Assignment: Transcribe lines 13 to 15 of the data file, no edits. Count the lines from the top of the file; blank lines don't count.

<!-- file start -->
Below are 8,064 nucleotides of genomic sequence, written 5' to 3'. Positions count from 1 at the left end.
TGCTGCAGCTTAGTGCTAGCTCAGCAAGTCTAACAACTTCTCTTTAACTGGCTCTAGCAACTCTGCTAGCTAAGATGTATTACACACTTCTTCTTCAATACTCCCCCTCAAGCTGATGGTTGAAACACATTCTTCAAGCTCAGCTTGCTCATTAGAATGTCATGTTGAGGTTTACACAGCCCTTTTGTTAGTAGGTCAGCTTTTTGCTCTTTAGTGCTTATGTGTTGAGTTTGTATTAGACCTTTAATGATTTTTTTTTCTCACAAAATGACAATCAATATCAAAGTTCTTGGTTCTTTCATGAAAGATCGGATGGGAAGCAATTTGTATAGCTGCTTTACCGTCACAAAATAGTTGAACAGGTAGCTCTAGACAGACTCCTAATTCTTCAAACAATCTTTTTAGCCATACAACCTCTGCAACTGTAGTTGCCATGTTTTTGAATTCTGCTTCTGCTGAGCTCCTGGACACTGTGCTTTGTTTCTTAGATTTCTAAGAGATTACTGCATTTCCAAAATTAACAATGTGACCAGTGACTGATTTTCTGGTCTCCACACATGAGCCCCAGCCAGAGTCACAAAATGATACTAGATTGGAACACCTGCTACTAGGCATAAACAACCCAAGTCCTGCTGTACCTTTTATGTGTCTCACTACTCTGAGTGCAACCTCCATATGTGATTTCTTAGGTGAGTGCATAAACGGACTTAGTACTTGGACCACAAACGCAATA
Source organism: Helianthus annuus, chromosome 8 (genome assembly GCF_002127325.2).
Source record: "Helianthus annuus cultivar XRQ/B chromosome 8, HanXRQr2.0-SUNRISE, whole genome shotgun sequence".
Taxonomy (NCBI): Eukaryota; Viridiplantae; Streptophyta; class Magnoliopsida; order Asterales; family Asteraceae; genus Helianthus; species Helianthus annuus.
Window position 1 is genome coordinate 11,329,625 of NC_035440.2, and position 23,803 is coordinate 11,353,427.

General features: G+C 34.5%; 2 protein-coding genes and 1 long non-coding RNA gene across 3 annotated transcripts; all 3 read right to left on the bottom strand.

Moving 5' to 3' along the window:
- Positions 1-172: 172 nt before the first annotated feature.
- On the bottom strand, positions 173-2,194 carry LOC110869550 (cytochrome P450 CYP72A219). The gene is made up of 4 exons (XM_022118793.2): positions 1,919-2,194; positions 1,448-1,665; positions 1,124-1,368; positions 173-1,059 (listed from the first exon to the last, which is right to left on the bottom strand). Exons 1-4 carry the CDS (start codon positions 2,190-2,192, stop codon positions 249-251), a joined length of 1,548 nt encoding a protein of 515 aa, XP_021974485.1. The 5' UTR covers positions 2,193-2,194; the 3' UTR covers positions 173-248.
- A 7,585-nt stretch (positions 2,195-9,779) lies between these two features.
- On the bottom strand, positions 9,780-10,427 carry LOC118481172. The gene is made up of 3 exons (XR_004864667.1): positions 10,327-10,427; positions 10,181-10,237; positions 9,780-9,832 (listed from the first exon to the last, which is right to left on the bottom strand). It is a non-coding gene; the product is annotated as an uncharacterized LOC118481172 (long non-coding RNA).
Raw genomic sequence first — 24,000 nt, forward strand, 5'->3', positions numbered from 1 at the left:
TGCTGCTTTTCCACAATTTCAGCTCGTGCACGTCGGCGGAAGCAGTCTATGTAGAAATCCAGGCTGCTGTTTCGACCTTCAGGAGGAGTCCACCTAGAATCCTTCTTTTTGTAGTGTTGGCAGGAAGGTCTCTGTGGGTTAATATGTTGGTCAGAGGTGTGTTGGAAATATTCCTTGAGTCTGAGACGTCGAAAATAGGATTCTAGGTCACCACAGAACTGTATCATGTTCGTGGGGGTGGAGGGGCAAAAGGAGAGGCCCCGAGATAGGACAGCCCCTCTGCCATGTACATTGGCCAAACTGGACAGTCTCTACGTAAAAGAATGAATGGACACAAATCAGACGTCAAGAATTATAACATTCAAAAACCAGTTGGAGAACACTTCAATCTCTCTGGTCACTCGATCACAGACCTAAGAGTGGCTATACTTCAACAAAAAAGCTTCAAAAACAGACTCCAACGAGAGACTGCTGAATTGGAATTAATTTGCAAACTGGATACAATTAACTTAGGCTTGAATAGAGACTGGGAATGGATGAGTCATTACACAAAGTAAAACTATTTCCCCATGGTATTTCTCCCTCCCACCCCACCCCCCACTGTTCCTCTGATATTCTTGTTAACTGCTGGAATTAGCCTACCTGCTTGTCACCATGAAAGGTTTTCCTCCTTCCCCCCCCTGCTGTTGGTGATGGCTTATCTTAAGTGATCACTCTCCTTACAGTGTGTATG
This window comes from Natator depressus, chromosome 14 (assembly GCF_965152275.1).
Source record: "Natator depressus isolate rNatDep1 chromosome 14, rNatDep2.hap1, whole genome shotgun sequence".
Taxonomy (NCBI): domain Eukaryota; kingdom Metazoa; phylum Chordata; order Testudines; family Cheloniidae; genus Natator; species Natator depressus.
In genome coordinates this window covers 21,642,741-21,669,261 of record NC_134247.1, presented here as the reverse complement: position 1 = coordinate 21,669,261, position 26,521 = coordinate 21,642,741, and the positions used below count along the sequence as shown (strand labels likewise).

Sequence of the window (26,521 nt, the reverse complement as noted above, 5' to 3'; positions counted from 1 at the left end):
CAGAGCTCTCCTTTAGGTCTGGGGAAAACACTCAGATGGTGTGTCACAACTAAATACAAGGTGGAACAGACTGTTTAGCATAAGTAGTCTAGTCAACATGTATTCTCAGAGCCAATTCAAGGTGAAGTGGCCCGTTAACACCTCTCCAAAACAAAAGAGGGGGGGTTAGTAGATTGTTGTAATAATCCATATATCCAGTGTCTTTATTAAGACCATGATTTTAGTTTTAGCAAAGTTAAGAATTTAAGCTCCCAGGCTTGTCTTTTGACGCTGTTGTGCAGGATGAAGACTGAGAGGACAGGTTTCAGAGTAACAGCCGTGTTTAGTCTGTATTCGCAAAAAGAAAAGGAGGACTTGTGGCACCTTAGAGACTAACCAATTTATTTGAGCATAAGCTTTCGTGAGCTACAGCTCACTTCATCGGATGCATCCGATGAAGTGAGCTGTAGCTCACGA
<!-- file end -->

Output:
Raw genomic sequence first — 24,000 nt, forward strand, 5'->3', positions numbered from 1 at the left:
TGCTGCTTTTCCACAATTTCAGCTCGTGCACGTCGGCGGAAGCAGTCTATGTAGAAATCCAGGCTGCTGTTTCGACCTTCAGGAGGAGTCCACCTAGAATCCTTCTTTTTGTAGTGTTGGCAGGAAGGTCTCTGTGGGTTAATATGTTGGTCAGAGGTGTGTTGGAAATATTCCTTGAGTCTGAGACGTCGAAAATAGGATTCTAGGTCACCACAGAACTGTATCATGTTCGTGGGGGTGGAGGGGCAAAAGGAGAGGCCCCGAGATAGGACAGCCCCTCTGCCATGTACATTGGCCAAACTGGACAGTCTCTACGTAAAAGAATGAATGGACACAAATCAGACGTCAAGAATTATAACATTCAAAAACCAGTTGGAGAACACTTCAATCTCTCTGGTCACTCGATCACAGACCTAAGAGTGGCTATACTTCAACAAAAAAGCTTCAAAAACAGACTCCAACGAGAGACTGCTGAATTGGAATTAATTTGCAAACTGGATACAATTAACTTAGGCTTGAATAGAGACTGGGAATGGATGAGTCATTACACAAAGTAAAACTATTTCCCCATGGTATTTCTCCCTCCCACCCCACCCCCCACTGTTCCTCTGATATTCTTGTTAACTGCTGGAATTAGCCTACCTGCTTGTCACCATGAAAGGTTTTCCTCCTTCCCCCCCCTGCTGTTGGTGATGGCTTATCTTAAGTGATCACTCTCCTTACAGTGTGTATG
This window comes from Natator depressus, chromosome 14 (assembly GCF_965152275.1).